For GlaxoSmithKline ($GSK), advancing a malaria vaccine into Phase III in 2009 was a triumph in itself. When now R&D chairman Moncef Slaoui joined the firm as an immunologist in 1988, the project had stalled. Many doubted it was even possible to make a vaccine for parasitic infections.
|GSK R&D chairman Moncef Slaoui|
Fresh thinking reenergized the project and it started to rack up impressive results. In 2004 it cut the risk of infants contracting the most severe form of malaria by 57%, raising hopes a disease that kills 660,000 a year can be brought under control. Recent months have seen small setbacks, though. New data--published in the New England Journal of Medicine--shows the effectiveness of the vaccine declines quickly.
"It was a bit surprising to see the efficacy waned so significantly over time. In the fourth year, the vaccine did not show any protection," Ally Olotu of the Wellcome Trust Research Programme in Kenya told Reuters. Olotu led follow-up work into how kids 5 to 17 months old vaccinated in a Phase II trial fared over four years. The team is now looking into whether giving a booster shot can extend protection.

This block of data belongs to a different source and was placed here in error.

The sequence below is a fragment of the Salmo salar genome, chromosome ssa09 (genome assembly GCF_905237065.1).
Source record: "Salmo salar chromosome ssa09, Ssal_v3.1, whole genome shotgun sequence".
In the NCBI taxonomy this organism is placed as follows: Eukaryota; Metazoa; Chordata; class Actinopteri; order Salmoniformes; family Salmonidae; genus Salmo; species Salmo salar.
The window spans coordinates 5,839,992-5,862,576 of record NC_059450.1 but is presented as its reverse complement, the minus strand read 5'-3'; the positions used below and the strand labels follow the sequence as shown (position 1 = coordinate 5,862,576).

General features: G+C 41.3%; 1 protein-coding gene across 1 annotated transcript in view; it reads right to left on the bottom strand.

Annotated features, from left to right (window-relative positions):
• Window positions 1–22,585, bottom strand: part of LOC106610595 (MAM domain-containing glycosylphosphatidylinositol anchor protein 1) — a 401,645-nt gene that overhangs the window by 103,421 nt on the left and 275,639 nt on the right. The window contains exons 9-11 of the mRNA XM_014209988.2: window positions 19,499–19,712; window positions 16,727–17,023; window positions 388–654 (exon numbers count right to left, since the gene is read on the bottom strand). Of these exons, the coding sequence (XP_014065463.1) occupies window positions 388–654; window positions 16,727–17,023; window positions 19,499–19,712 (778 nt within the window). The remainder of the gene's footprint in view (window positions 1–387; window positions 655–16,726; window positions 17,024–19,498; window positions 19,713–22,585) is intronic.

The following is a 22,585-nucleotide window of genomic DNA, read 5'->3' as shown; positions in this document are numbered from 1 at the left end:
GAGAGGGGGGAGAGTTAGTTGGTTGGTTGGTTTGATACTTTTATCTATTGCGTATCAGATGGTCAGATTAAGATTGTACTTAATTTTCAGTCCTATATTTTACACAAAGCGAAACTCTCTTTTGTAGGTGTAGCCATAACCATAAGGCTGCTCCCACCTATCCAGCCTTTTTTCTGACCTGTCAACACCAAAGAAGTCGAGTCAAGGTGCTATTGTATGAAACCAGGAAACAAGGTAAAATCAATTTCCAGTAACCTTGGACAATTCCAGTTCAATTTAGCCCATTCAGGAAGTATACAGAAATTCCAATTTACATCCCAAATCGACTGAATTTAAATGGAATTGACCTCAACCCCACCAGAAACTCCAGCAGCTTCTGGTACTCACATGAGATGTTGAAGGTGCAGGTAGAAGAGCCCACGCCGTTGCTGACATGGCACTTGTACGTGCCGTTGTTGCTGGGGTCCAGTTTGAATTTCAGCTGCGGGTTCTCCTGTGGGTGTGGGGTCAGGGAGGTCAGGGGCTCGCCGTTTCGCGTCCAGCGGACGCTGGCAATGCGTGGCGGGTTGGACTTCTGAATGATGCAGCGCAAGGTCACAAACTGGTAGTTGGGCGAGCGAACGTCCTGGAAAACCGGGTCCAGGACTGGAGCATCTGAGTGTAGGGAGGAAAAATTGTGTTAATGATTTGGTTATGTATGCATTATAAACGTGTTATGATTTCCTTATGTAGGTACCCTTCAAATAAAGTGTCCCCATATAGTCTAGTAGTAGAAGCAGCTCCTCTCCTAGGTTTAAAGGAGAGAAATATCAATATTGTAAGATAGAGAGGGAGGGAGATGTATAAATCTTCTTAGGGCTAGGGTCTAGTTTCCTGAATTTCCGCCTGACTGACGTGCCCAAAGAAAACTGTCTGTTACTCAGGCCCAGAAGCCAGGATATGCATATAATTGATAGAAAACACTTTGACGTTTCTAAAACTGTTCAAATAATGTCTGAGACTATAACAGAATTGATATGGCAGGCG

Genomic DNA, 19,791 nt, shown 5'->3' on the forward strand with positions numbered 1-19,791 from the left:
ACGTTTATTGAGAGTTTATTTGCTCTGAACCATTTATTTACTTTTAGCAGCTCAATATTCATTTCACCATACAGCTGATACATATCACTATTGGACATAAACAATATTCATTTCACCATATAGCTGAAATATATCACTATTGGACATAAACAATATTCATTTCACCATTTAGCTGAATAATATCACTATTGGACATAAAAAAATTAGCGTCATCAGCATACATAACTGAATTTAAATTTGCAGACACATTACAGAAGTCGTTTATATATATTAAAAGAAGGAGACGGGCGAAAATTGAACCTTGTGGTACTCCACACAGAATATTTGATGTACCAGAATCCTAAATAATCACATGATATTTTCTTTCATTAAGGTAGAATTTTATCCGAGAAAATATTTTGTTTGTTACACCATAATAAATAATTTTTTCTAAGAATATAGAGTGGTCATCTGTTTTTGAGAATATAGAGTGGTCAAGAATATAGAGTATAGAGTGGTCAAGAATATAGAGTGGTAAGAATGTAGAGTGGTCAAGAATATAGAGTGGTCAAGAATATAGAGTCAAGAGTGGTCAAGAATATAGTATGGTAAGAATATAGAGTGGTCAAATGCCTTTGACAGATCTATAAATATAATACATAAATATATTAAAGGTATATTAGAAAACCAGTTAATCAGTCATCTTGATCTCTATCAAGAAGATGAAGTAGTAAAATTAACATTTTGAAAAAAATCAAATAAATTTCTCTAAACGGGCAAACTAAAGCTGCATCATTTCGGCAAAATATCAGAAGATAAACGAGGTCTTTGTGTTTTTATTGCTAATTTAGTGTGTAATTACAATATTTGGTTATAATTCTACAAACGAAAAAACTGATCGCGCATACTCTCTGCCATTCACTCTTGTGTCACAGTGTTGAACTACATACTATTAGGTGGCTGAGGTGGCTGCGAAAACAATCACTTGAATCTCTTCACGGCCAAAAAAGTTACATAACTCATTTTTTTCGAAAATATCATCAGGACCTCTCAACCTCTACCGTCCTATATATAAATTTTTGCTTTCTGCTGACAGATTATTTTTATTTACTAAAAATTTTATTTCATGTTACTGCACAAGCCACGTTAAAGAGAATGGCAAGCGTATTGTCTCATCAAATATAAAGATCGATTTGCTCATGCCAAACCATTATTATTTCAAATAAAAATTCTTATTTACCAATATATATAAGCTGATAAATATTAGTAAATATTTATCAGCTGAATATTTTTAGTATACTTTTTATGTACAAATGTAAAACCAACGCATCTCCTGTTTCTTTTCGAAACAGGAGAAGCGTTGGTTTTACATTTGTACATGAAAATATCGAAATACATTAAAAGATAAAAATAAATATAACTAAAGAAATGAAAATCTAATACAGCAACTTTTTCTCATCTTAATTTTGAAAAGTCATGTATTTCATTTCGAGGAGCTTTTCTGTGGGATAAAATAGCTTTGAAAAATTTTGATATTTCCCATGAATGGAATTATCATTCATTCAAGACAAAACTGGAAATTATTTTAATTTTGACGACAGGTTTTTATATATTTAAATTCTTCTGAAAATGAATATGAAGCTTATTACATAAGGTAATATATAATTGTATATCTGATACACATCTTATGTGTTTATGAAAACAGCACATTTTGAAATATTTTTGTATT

Even at current levels of protection, there are positives to be taken from the study. For every 100 children vaccinated, 65 cases of malaria were averted over a four-year period. Malaria Vaccines Initiative director David Kaslow told the Guardian this is a major public health benefit, and warned against becoming "over-fixated on efficacy." There is also a risk of reading too much into the trial. GSK is playing down the significance of the findings, with a spokesperson saying no "definitive answers about the duration of protection" can be drawn from the small, mid-stage trial.
Phase III trials have also had mixed results, with a paper in December suggesting the vaccine is less effective in babies than infants. Further research is now needed to assess the sub-groups of kids that benefit most and the duration of protection, but overall researchers are encouraged.
"There is still a clear benefit to the vaccine," senior study author Phillip Bejon said.